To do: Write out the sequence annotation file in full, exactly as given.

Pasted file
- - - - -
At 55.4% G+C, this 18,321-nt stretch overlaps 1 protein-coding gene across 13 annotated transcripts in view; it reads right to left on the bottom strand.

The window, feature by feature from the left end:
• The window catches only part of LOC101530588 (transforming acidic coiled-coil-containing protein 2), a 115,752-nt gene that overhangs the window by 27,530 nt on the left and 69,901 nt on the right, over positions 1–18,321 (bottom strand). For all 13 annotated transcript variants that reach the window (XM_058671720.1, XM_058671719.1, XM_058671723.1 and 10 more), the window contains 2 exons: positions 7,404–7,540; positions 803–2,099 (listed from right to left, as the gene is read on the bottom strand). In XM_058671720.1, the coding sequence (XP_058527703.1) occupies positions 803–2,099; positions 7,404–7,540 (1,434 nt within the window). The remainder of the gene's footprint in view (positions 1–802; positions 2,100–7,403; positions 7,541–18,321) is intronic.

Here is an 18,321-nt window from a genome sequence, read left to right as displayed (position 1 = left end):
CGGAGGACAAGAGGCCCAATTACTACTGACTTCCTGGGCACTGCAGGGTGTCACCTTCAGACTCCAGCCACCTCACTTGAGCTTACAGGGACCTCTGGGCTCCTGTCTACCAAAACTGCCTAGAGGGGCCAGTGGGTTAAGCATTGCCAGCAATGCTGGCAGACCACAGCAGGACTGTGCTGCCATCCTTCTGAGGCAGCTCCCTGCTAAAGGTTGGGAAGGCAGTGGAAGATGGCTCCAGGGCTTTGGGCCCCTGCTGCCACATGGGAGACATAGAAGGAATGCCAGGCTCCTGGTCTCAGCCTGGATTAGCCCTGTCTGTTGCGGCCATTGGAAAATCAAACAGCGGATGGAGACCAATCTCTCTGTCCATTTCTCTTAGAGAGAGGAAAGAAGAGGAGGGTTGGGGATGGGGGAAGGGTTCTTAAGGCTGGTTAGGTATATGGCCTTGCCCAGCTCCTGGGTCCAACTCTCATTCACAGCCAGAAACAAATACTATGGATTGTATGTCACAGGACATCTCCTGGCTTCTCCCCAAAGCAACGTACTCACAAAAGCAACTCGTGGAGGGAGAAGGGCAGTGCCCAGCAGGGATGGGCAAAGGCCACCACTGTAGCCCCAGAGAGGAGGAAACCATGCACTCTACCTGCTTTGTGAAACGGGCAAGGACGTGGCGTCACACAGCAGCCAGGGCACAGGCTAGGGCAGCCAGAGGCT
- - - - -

At 55.4% G+C, this 18,321-nt stretch overlaps 1 protein-coding gene across 13 annotated transcripts in view; it reads right to left on the bottom strand.

The window, feature by feature from the left end:
• The window catches only part of LOC101530588 (transforming acidic coiled-coil-containing protein 2), a 115,752-nt gene that overhangs the window by 27,530 nt on the left and 69,901 nt on the right, over positions 1–18,321 (bottom strand). For all 13 annotated transcript variants that reach the window (XM_058671720.1, XM_058671719.1, XM_058671723.1 and 10 more), the window contains 2 exons: positions 7,404–7,540; positions 803–2,099 (listed from right to left, as the gene is read on the bottom strand). In XM_058671720.1, the coding sequence (XP_058527703.1) occupies positions 803–2,099; positions 7,404–7,540 (1,434 nt within the window). The remainder of the gene's footprint in view (positions 1–802; positions 2,100–7,403; positions 7,541–18,321) is intronic.

Here is an 18,321-nt window from a genome sequence, read left to right as displayed (position 1 = left end):
CGGAGGACAAGAGGCCCAATTACTACTGACTTCCTGGGCACTGCAGGGTGTCACCTTCAGACTCCAGCCACCTCACTTGAGCTTACAGGGACCTCTGGGCTCCTGTCTACCAAAACTGCCTAGAGGGGCCAGTGGGTTAAGCATTGCCAGCAATGCTGGCAGACCACAGCAGGACTGTGCTGCCATCCTTCTGAGGCAGCTCCCTGCTAAAGGTTGGGAAGGCAGTGGAAGATGGCTCCAGGGCTTTGGGCCCCTGCTGCCACATGGGAGACATAGAAGGAATGCCAGGCTCCTGGTCTCAGCCTGGATTAGCCCTGTCTGTTGCGGCCATTGGAAAATCAAACAGCGGATGGAGACCAATCTCTCTGTCCATTTCTCTTAGAGAGAGGAAAGAAGAGGAGGGTTGGGGATGGGGGAAGGGTTCTTAAGGCTGGTTAGGTATATGGCCTTGCCCAGCTCCTGGGTCCAACTCTCATTCACAGCCAGAAACAAATACTATGGATTGTATGTCACAGGACATCTCCTGGCTTCTCCCCAAAGCAACGTACTCACAAAAGCAACTCGTGGAGGGAGAAGGGCAGTGCCCAGCAGGGATGGGCAAAGGCCACCACTGTAGCCCCAGAGAGGAGGAAACCATGCACTCTACCTGCTTTGTGAAACGGGCAAGGACGTGGCGTCACACAGCAGCCAGGGCACAGGCTAGGGCAGCCAGAGGCT